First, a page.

Like it or not, that revenue is what runs the site. It would be impossible to do this on a subscription basis or by asking for donations, so please use our affiliate advertisers, all of whom have been vetted by us to provide outstanding service to the motorcycling community.
I have deliberately kept advertising to a minimum, with a focus on the product reviews, and will keep on doing that as long as you continue to use the webBikeWorld affiliate links to buy any and all of your products, which generates the only revenue we have to keep the site running.
Here's my promise: as long as I'm in charge, you will never see an advertisement on the home page, nor will you ever see a popup ad or "interstitial" ad (those nasty ads that hijack your web page) like you do on all those other websites.
So please continue to click through any of the webBikeWorld Affiliate links you'll find on webBikeWorld to purchase any and all of your gear from our outstanding affiliate retailers.
And don't forget: by doing so, you'll get the best deals and the best customer service in the business.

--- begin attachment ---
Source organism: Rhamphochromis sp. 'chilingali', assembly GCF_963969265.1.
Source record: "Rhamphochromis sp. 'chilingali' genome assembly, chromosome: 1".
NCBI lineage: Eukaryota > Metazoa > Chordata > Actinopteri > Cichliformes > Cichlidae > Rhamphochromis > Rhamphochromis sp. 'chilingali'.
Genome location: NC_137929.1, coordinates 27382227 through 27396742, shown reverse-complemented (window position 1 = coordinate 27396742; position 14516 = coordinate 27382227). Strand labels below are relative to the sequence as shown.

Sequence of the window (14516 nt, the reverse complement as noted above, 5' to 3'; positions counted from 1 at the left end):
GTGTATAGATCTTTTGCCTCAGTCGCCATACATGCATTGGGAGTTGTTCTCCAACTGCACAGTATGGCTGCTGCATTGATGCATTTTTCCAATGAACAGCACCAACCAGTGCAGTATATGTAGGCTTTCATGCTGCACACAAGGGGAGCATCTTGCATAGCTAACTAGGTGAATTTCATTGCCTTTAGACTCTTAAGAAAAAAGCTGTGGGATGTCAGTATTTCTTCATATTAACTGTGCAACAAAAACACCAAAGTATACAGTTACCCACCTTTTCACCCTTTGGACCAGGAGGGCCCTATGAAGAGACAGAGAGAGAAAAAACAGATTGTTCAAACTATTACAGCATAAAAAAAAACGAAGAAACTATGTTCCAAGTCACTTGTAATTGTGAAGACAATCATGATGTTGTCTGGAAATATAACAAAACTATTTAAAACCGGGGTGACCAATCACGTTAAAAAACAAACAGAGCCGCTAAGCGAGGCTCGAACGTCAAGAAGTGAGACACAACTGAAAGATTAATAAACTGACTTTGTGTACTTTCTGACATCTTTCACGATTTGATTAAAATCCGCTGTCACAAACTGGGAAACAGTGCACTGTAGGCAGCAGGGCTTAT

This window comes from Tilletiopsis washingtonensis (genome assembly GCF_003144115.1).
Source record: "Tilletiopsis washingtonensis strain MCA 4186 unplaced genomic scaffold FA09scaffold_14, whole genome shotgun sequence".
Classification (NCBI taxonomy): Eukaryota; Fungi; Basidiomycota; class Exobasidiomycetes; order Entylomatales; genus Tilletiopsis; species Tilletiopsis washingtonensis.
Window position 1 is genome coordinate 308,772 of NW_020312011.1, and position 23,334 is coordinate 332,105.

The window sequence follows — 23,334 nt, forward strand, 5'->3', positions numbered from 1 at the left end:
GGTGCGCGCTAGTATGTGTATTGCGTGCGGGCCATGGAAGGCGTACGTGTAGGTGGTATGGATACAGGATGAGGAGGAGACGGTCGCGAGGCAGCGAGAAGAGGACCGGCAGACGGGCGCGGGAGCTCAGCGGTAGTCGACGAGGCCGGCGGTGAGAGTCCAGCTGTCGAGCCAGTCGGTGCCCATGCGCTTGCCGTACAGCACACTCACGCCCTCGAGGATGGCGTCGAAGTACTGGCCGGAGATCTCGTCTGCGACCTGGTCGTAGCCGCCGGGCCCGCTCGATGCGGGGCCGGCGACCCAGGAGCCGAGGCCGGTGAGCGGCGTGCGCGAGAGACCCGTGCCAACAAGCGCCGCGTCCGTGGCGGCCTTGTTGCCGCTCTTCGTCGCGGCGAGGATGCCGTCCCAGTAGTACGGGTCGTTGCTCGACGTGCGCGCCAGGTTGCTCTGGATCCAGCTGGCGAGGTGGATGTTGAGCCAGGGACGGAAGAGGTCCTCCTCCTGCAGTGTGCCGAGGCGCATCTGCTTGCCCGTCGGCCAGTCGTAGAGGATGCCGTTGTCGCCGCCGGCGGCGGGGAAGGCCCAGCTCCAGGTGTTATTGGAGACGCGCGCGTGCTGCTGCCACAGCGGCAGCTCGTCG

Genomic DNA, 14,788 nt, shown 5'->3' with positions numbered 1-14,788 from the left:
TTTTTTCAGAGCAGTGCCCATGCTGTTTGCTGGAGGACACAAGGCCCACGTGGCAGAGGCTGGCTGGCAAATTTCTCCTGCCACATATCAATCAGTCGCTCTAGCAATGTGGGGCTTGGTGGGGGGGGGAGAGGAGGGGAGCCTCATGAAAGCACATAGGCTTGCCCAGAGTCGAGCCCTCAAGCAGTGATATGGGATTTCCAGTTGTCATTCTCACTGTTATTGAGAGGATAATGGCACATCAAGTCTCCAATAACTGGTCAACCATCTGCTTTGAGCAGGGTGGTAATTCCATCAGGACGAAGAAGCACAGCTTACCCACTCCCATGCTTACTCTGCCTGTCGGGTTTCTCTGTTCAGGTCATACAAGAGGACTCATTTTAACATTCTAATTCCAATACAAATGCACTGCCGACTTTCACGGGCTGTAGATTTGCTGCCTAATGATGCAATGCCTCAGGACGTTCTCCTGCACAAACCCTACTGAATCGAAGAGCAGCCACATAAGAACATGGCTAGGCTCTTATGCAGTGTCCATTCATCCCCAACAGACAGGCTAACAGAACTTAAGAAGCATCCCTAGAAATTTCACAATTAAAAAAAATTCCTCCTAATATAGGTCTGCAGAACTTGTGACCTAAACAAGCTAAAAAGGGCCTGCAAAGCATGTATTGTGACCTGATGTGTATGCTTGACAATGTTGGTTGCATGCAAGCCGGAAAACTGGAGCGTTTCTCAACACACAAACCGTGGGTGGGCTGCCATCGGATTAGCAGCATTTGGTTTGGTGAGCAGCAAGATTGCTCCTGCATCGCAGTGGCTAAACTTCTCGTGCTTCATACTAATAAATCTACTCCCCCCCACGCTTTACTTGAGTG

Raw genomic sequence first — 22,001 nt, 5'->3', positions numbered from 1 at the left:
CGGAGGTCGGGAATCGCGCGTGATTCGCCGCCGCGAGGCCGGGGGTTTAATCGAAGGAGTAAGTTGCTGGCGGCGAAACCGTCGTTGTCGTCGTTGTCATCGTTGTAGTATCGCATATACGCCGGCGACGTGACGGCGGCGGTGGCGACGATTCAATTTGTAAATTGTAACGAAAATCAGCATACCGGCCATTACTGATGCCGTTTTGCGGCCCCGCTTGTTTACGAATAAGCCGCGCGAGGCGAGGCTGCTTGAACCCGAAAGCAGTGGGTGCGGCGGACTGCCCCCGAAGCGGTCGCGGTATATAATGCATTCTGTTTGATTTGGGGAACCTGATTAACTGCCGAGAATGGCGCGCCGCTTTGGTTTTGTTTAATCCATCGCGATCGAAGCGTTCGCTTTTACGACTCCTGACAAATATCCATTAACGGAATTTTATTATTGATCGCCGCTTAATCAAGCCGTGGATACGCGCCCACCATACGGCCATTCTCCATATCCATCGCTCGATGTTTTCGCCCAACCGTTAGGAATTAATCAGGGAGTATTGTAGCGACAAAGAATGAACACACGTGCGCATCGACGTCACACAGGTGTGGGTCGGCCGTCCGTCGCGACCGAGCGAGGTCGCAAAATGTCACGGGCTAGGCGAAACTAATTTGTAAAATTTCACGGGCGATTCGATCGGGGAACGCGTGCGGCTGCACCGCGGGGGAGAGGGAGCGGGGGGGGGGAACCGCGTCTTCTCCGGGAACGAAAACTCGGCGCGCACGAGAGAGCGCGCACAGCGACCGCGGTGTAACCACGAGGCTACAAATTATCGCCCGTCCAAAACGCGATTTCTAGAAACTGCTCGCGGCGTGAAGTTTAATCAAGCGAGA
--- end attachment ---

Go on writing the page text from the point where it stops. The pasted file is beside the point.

From all of us to all of you, best wishes for a healthy and prosperous 2016!
Owner, Editor and Publisher
The recent significant update to the Arai Corsair X (review), the latest version of the venerable Corsair series, could have gone horribly wrong.
As you well know, that often happens when a manufacturer tries to "improve" an iconic product.
But in this case, the best got even better.
Yes, it's expensive as all get-out, but the Corsair X is pretty much the pinnacle of motorcycle helmets in 2015.
It meets the DOT standard in the U.S. and it's also Snell M2015 certified and the Corsair's safety record is one of the reasons the helmet is worn by more motorcycle racers than any other brand or type.
The Corsair X does everything well. It's actually very quiet considering the amount of air that flows through it. And all of that that air flow can be tightly regulated with the new upper vent system, brow vents and what we call the big "sugar scoop" chin vent.